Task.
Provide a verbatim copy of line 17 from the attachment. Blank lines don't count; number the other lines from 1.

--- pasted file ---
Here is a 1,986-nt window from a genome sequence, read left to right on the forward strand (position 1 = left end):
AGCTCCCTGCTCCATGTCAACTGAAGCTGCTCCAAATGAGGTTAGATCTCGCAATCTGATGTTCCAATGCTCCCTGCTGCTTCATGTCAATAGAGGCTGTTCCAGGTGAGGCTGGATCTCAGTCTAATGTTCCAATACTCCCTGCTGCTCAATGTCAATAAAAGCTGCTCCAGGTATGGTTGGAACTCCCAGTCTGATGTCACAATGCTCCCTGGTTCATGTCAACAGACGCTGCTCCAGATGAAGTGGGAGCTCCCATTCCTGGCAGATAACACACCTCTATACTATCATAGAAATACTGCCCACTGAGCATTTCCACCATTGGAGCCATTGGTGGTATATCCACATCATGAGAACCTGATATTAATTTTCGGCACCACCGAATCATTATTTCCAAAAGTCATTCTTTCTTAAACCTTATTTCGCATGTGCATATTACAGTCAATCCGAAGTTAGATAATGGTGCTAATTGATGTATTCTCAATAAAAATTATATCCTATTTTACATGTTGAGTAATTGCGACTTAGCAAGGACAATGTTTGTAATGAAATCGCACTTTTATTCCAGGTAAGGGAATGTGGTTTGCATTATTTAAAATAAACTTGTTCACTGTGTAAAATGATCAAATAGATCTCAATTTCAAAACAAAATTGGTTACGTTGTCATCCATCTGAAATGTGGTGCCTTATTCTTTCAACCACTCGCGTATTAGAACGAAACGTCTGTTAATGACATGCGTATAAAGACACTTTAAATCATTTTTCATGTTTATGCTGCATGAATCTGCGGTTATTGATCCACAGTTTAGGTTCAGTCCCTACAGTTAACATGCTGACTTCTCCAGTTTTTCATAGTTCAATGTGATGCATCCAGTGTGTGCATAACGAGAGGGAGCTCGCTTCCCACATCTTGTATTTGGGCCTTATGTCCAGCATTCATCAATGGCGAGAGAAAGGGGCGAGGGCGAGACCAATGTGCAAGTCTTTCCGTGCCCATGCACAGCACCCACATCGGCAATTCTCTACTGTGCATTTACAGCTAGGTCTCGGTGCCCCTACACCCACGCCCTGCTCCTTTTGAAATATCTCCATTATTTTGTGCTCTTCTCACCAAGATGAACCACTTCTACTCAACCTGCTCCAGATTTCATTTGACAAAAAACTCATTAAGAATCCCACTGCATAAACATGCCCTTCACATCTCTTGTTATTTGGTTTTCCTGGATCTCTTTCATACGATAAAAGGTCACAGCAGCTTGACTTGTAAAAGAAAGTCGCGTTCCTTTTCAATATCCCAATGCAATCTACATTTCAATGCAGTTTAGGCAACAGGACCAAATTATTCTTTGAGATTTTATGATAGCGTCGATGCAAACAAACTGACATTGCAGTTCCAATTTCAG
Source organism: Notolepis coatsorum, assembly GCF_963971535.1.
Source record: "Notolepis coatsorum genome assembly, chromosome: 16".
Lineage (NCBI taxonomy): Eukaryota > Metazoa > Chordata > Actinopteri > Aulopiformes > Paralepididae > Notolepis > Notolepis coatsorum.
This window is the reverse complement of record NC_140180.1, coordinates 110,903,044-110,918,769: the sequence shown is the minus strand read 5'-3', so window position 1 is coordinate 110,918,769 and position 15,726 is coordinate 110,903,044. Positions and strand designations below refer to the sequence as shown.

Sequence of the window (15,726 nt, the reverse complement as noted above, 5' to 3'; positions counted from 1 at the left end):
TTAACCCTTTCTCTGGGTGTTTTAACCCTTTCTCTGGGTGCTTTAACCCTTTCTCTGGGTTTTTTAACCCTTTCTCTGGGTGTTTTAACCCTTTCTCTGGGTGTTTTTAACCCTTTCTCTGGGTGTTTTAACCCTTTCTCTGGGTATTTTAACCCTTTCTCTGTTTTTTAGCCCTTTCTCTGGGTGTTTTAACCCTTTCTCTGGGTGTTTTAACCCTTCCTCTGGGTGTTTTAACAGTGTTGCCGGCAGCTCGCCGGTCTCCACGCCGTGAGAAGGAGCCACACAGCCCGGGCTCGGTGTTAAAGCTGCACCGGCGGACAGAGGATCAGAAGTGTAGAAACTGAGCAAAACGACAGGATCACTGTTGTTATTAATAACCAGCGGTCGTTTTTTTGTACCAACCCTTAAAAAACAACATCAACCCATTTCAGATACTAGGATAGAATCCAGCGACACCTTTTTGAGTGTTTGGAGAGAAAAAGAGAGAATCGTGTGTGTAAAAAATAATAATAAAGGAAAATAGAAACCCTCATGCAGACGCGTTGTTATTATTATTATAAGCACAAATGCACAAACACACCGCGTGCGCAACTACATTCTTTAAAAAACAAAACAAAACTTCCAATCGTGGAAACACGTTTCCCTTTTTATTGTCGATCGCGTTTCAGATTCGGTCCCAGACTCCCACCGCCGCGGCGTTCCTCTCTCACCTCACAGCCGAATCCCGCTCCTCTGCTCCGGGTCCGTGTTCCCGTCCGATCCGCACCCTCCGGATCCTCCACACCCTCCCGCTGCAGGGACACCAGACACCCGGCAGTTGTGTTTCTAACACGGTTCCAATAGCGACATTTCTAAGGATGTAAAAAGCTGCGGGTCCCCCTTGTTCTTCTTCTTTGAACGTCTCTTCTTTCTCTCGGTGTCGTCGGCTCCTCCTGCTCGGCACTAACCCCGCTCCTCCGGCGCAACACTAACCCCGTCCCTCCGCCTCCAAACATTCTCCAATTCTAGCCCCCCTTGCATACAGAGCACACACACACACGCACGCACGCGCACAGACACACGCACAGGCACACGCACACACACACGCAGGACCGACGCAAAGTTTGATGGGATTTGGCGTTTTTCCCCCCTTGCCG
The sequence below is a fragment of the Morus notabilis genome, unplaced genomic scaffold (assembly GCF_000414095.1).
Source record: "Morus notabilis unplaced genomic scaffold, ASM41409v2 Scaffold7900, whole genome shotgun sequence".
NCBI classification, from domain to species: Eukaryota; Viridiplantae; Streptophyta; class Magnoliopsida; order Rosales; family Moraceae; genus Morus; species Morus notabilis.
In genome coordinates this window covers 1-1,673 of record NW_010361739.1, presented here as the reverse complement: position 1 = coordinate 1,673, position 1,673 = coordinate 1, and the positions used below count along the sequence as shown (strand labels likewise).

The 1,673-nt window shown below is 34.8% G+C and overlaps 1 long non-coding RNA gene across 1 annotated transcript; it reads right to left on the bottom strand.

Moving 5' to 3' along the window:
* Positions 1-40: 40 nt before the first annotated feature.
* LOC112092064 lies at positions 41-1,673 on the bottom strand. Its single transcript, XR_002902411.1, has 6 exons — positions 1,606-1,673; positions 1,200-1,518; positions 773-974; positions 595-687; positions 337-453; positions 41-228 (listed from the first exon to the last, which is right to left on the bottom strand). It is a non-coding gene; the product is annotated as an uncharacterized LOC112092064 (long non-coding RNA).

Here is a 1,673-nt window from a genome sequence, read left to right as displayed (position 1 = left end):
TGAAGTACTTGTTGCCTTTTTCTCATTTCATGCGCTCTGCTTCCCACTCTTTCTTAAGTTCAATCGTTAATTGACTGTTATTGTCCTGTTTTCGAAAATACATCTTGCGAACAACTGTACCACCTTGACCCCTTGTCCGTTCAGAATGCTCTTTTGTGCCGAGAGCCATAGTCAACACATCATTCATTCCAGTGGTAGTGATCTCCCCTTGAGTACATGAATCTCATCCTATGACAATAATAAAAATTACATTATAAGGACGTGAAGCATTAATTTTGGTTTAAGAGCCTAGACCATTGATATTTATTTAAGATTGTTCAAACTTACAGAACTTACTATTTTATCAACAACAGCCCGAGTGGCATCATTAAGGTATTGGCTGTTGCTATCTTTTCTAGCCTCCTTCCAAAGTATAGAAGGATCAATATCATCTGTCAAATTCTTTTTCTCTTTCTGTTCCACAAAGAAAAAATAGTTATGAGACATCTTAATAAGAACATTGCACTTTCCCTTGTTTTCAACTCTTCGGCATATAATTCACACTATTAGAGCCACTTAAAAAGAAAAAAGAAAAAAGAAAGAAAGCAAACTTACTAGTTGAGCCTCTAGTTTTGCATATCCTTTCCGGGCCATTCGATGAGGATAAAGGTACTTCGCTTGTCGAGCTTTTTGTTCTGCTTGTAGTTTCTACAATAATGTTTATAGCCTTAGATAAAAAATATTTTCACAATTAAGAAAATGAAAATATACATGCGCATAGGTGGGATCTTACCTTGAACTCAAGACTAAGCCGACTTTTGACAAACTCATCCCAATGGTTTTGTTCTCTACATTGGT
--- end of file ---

Here is a 1,673-nt window from a genome sequence, read left to right as displayed (position 1 = left end):